I’m still working on this album, I’m about to shoot a little film project with a buddy of mine, Estevan Oriol. We’re going to shoot a mini kind of movie/documentary/music video, and then my buddies La Coka Nostra–we’re all trying to get a record together right now. For me, it’s a little overwhelming, but that’s pretty much it—just keep working. I want to produce some other groups; I’m actually trying to get into songwriting for other people. I’ve never really tried to do that; I’ve had a lot of people inquire. I’ve done it a few times. I wrote Snoop a song, of course I wrote Santana a song, but I performed that, so it’s still, like, “mine.” But I actually want to write songs and hear another artist singing them, and maybe even on the radio—that would be kind of cool.

You’ve worked in all genres of music, and you’ve been in the industry for over 20 years. Looking back, what do you think your message has been through your music?

My message has just been follow your heart; keep it as real as you can. I have a kid now, and I’m older—lately, it’s been more about compassion for other people. I’ve been a pretty selfish dude; not in such a negative way, but when you’re fortunate and you’ve had some of the success I’ve had, a lot of people come and cater to you. I still have a hard time checking in onto a plane without somebody there doing it for me, so I try to understand other people more and put myself in their shoes, because I’m a pretty lucky dude.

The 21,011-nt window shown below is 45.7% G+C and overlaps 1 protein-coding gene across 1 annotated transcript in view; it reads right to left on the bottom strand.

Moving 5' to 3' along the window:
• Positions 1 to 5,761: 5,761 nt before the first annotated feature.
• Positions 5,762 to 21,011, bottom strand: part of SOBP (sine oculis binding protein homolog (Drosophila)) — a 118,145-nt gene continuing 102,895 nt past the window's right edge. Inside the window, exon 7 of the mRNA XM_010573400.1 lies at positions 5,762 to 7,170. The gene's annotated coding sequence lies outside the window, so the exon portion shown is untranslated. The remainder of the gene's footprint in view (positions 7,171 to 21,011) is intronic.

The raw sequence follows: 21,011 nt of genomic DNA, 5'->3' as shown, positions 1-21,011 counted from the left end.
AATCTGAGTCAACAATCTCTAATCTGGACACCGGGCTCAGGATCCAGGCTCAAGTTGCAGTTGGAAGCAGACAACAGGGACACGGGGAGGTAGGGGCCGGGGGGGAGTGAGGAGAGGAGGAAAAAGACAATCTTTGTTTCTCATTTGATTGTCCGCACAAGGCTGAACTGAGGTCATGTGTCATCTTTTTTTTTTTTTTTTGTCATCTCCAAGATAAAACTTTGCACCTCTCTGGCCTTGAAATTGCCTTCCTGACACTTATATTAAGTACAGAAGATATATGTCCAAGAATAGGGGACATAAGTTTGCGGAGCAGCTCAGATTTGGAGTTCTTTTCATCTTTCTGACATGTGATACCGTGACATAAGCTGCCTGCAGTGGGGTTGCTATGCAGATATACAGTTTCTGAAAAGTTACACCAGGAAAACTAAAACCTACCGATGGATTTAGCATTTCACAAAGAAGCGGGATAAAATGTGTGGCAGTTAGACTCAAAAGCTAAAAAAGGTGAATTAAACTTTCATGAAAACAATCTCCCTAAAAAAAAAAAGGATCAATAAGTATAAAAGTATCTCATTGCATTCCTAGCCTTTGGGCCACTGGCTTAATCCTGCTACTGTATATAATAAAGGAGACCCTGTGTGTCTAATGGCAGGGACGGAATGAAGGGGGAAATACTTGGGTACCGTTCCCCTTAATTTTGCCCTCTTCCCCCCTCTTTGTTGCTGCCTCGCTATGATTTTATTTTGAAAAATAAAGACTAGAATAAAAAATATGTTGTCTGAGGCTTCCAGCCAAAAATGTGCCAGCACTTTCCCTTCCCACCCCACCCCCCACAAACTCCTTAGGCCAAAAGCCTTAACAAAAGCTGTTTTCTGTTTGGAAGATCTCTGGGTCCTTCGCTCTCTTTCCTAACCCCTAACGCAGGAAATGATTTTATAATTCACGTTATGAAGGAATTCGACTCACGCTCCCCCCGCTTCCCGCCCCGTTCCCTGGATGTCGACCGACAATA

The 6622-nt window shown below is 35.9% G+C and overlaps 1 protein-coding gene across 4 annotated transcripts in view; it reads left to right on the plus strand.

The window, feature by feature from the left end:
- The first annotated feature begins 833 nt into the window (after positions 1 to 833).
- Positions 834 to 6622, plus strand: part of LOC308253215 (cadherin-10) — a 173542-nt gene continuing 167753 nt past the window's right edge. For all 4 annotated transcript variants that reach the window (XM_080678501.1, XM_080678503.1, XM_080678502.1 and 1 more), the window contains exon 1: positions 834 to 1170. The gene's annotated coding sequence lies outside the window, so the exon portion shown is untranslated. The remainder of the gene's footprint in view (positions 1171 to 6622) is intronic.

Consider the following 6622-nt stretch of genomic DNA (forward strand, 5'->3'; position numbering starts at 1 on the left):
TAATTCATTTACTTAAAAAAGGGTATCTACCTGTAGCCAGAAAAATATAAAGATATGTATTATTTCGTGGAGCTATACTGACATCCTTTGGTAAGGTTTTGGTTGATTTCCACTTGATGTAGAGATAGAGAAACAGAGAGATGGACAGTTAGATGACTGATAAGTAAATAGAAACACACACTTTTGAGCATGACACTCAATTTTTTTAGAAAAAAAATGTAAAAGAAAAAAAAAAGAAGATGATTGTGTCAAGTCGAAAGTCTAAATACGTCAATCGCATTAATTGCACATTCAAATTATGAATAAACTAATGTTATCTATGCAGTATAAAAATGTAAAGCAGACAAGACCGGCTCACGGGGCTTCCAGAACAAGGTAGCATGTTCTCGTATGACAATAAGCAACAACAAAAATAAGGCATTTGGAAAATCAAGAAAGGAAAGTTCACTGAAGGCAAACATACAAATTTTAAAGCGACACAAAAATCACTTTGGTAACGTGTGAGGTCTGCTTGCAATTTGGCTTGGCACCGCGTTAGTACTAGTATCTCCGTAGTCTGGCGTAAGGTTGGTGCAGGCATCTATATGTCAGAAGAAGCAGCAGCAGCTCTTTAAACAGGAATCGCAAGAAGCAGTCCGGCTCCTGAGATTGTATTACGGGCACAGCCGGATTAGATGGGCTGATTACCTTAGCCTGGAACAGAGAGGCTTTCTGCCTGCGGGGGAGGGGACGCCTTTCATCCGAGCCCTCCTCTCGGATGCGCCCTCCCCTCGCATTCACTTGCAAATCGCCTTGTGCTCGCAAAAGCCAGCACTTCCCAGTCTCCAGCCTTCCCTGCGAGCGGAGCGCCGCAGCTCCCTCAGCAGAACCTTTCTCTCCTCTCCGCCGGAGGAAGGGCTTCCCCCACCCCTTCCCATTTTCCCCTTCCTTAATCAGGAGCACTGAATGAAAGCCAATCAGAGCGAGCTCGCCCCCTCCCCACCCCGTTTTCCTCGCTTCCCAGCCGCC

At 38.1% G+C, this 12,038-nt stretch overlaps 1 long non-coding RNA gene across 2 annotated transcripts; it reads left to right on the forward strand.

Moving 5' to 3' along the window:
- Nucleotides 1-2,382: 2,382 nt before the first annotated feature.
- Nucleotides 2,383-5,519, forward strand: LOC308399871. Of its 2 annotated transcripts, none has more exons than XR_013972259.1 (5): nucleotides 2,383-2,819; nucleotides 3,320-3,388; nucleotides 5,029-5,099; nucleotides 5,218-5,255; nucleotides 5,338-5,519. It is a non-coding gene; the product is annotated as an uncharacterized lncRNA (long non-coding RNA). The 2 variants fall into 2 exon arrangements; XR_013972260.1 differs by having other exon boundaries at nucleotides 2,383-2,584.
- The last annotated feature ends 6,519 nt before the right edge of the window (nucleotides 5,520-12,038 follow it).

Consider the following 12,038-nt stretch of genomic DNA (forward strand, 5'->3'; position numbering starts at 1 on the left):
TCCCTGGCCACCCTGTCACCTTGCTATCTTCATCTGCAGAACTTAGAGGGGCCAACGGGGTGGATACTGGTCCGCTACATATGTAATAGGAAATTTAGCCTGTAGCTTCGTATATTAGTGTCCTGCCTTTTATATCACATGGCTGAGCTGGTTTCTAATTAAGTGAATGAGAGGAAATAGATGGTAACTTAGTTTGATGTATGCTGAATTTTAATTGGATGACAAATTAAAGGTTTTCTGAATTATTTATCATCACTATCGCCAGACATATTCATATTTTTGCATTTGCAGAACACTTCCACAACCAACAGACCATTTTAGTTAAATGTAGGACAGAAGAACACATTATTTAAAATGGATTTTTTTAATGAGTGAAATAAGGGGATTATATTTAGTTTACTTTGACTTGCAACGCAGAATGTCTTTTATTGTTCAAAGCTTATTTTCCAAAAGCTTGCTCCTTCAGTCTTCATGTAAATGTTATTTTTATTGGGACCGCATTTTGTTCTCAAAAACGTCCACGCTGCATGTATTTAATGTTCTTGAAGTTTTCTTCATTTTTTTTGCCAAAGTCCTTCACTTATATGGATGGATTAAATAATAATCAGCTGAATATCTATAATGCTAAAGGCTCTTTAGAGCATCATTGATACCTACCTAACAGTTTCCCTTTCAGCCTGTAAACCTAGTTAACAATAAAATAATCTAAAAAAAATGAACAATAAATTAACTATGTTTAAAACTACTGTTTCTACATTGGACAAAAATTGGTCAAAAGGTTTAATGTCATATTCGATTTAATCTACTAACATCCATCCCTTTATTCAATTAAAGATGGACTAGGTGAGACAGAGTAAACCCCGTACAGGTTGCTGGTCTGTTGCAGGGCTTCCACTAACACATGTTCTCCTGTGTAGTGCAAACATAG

everlast2 Stars At The Shore: Everlast

(Credit: Tom Briglia/PhotoGraphics Photography)

BUZZ @ THE BEACH
For the January 27th weekend, Caesars Casino will present the Rascal Flatts’ “Thaw Out 2012” tour, with special guests Sara Evans and Hunter Hayes, at historic Boardwalk Hall on Saturday. The American Hockey League will also bring the 2012 AHL All-Star Classic to Boardwalk Hall on Sunday. Jaleel White, who portrayed Steve Urkel on the television series “Family Matters,” will host the party at The Pool After Dark inside Harrah’s Resort, while Michal Bolton and Sylvia Browne both have shows in the concert venue at Harrah’s. Snooki is scheduled to host an after party at Night Fever inside Resorts Casino, while Colin Quinn performs at the Borgata and Panos Kiamos has a concert at the Trump Taj Mahal.